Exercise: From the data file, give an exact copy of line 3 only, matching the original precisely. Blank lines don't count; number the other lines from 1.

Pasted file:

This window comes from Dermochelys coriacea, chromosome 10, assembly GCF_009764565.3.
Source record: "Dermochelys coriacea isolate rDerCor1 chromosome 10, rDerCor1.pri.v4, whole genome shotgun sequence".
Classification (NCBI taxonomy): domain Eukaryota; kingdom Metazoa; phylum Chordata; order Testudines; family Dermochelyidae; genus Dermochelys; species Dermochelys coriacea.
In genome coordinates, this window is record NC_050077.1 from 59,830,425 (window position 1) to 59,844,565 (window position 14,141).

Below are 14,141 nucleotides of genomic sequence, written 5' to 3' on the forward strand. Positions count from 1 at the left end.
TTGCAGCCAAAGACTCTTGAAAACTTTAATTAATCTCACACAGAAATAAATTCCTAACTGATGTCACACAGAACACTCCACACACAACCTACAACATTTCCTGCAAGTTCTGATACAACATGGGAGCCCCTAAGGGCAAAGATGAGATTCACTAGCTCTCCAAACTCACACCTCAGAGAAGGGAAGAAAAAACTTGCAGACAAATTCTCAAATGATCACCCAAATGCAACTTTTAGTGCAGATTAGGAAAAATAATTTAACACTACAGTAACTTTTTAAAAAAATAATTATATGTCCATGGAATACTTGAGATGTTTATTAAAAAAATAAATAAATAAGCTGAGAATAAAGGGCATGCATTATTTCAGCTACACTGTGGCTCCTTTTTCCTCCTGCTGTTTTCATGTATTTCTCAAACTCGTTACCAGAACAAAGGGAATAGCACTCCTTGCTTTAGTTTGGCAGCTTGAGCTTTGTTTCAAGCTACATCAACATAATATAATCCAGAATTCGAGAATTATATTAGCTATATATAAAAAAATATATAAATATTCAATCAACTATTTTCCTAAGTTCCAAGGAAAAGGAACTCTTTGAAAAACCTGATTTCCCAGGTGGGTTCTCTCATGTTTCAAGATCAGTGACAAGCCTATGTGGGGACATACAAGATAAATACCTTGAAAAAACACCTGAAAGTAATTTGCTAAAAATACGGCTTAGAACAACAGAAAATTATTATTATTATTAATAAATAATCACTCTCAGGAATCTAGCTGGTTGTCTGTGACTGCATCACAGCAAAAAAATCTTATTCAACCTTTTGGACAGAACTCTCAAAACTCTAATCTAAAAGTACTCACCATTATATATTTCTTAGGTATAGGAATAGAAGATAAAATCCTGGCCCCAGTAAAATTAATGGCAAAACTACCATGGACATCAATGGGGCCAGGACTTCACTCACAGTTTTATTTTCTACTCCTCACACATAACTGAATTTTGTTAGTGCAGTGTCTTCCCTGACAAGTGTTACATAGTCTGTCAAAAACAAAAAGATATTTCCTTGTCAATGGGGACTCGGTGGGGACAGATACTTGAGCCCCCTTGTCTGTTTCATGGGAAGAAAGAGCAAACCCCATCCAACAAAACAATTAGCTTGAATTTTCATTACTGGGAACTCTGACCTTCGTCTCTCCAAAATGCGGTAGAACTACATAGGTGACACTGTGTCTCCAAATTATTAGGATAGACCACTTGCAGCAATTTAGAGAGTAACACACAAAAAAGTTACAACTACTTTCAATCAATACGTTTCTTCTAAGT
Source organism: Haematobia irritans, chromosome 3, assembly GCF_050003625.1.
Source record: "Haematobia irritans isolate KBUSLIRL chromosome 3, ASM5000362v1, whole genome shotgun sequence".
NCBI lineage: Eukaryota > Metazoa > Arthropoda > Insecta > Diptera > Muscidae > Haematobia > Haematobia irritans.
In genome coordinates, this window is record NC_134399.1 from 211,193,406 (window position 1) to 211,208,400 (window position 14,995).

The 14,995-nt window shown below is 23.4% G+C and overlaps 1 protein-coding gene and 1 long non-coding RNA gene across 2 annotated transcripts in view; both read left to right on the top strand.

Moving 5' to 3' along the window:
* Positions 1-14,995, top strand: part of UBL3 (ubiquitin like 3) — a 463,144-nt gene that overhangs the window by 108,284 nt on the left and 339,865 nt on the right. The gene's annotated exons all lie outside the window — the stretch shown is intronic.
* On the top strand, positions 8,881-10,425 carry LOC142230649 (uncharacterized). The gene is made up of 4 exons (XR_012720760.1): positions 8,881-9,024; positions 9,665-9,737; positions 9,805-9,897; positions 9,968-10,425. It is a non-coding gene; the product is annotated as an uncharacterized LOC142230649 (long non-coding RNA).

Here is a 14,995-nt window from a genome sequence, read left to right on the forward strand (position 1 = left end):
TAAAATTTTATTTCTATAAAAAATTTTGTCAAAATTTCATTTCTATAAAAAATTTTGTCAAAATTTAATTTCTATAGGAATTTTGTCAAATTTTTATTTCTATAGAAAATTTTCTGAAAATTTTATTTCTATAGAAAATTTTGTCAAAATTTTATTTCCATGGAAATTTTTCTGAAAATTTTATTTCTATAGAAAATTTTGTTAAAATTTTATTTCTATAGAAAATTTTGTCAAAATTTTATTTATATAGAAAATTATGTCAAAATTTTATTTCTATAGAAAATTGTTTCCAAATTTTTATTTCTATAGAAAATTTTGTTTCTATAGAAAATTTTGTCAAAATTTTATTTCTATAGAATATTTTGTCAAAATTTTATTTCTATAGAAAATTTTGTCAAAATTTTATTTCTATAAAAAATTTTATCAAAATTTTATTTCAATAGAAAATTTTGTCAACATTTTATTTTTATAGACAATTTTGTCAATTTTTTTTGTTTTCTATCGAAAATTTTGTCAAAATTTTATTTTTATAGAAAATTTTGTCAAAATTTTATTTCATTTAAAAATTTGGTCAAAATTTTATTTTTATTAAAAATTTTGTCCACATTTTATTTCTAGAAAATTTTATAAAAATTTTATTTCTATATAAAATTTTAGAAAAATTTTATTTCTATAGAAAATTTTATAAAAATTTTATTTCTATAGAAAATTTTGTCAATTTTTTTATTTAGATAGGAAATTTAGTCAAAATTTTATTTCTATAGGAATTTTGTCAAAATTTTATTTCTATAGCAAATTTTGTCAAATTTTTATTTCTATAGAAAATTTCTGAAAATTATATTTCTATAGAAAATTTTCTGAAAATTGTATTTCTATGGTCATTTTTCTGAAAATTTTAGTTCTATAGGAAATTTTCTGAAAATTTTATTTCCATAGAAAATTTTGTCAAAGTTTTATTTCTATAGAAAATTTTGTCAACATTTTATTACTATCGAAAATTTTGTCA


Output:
Classification (NCBI taxonomy): domain Eukaryota; kingdom Metazoa; phylum Chordata; order Testudines; family Dermochelyidae; genus Dermochelys; species Dermochelys coriacea.